If it’s been awhile since you’ve eaten a pear, here’s your opportunity. From September through January (right now!) is when pears are at their peak. And when in season – watch out! An in-season ripe pear’s unique taste and texture range from succulent to buttery to a mellow sweetness – a true culinary delight.

Nutritionally, this humble fruit is top notch for several reasons:

Pears are an excellent source of fiber. A medium-sized pear provides 6 grams of fiber – the majority found in the skin – equal to about 21 percent of the recommended daily value. This makes pears one of the best sources of fiber of all fruits.

Pears are fat free and cholesterol free. By including more pears in your diet, you will replace higher fat foods helping lower your overall intake of fat and cholesterol. This may help reduce your risk of heart disease and some types of cancer.

Pears are sodium free, too. Eating more sodium free foods, like a pear, just makes sense since most Americans over-consume sodium.

Pears are a good source of vitamin C, phytonutrients, and antioxidants. A medium-sized pear provides about 7 mg or 8 percent of the daily value for the antioxidant vitamin C. Pears also naturally contain various phytonutrients and other antioxidants supporting good health. Choose pears with vibrantly colored skins of various pear varieties.

Not sure which variety of pear is best for cooking or how to store pears, here are tips you need to know:

  • Firmer varieties like Bosc and Anjou are best for cooking while Bartlett and Comice are best raw.
  • Keep pears out on the counter until they are ripe. Then store in the refrigerator.
  • To determine ripeness, gently press near the stem with your thumb; if it gives slightly, it’s ready.
  • Puree pears into smoothies, sauces, and dressing to add sweet flavor.

A Cowboy’s Faith: Fence posts are long-lived

A Cowboy's Faith: Click to read more from Frank J. Buchman.“There sure are a lot of good corner and even line posts strung along the highway ditch.”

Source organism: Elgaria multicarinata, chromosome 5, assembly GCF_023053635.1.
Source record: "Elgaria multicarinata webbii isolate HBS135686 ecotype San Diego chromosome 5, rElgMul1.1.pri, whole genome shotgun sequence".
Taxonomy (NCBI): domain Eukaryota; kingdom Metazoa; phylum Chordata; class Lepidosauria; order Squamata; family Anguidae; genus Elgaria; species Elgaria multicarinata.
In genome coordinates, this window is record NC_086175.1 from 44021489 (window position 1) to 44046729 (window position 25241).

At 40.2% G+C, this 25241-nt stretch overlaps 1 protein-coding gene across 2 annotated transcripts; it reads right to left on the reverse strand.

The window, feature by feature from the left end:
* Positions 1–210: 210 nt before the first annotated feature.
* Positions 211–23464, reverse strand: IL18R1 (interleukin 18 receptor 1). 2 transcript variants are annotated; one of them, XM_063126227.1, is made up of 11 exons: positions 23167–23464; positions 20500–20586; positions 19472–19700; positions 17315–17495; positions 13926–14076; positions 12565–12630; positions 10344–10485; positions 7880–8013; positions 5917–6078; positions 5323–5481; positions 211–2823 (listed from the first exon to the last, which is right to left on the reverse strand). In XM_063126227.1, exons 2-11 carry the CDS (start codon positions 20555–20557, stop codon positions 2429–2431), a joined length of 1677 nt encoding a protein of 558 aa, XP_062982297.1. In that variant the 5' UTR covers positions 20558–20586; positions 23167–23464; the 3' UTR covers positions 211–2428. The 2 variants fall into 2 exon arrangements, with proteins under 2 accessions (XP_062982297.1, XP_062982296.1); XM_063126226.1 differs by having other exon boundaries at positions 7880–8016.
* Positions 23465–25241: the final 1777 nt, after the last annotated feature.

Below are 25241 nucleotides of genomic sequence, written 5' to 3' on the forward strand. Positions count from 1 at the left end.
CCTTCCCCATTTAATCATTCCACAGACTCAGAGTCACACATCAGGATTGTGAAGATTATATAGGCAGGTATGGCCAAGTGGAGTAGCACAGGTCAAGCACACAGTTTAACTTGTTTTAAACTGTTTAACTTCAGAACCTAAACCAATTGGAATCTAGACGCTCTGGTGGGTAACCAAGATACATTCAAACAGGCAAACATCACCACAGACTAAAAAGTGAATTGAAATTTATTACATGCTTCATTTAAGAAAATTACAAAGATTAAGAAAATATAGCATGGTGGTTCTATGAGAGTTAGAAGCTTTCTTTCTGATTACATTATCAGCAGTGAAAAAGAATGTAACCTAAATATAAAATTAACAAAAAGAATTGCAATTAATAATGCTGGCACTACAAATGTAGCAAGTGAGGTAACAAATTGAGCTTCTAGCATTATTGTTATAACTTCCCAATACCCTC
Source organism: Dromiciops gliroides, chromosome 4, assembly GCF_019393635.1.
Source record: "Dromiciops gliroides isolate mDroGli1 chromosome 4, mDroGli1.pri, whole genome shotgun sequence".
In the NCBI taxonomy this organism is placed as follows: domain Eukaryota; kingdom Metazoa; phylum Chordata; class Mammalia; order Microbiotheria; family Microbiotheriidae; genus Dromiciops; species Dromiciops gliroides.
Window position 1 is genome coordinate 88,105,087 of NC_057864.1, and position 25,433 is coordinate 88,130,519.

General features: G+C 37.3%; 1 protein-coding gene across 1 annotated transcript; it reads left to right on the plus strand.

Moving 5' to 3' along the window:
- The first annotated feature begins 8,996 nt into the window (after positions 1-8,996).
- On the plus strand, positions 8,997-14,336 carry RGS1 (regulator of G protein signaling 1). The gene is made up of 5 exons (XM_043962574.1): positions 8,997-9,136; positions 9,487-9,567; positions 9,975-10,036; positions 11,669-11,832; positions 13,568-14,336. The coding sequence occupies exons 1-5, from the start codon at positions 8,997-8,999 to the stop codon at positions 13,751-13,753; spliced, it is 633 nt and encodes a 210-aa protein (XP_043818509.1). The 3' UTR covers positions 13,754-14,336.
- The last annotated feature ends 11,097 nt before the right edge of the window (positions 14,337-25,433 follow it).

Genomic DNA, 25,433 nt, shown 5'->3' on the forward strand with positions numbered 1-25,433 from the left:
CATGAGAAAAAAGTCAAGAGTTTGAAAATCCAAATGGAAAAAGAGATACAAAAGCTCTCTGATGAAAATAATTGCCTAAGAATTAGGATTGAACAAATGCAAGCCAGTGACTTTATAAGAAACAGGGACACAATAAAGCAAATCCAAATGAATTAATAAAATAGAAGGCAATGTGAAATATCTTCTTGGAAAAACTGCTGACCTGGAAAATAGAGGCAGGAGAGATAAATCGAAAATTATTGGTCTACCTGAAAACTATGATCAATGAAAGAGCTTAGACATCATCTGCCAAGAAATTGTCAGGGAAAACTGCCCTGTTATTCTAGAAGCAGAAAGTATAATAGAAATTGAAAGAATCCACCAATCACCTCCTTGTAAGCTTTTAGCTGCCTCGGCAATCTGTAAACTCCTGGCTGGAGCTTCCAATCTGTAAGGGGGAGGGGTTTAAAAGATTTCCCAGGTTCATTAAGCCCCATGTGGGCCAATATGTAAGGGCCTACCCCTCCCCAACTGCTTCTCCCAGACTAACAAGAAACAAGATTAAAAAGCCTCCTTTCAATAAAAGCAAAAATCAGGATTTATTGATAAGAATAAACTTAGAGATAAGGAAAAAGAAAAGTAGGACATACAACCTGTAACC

With powerlines being moved for new highway construction, the line poles and cross arms have been left behind.

Brings to mind five decades and longer ago how valuable those seemed at the time for use in ranch fences. Hopefully, neighbors and others will see their worth and put them to use this year.

Previously when wind and ice storms knocked poles down with power company replacement, they were grabbed for the ranch.

However that won’t be the case now as philosophy has changed with only steel posts used for fence construction.

However, it is interesting looking around the ranch and seeing how many power poles are still serving their purpose.

Back in the beginning almost anything was used in fence construction. With the original little ranch near tracks, old railroad ties were common. They were put into corral, pasture and hog pen fences, but seemed to be short-lived needing replaced within a decade.

Mom’s Uncle John was a partner in the garbage hog feeding operation for a number of years. He worked for the rural electric company with ample access to free worn out power cross arms.

They were used for making short lived fence and corner posts as well as fencing for hog pens.

Help House: Bells will be ringing in the season of giving in Osage County

Local Salvation Army donations help locally

Help House is the designated organization to distribute Salvation Army funds for emergency assistance of utilities and gas vouchers in the county. Eighty percent of that raised in Osage County comes back to us to be used for these needs.

There will be Salvation Army counter kettles placed in businesses in the different communities. Bell ringers will be at two grocery stores, one in Carbondale at Mid-Town Market, and in Osage City at Jerry’s Thriftway, 9:30 a.m. to 1:30 p.m. Saturdays, beginning Nov. 27, and ending on the Saturday before Christmas, Dec 18.

Any person, group or organization that would like to volunteer for a one or two hour time slot (or take a full day), is asked to call Help House at 785-828-4888, and leave your name and number where you can be reached.

In years past one chain of stores allowed the counter kettles to be placed in each of their five stores in Osage County but three years ago declared they would no longer allow them. Those kettles provided more than $1,500 each year in collections from their stores alone. This reduced the total amount collected dramatically, which means much less is available in funds to be distributed monthly.

The Salvation Army takes the total we are able to raise, figures our 80 percent and then divides by 12 months and allows that for our monthly assistance budget.

As you can imagine with how families are struggling right now and going into winter, not having the funds to assist with electric, gas, propane, or wood for heating, or gas vouchers to get to job interviews or doctor appointments, the reduction in funds is a true hardship for many.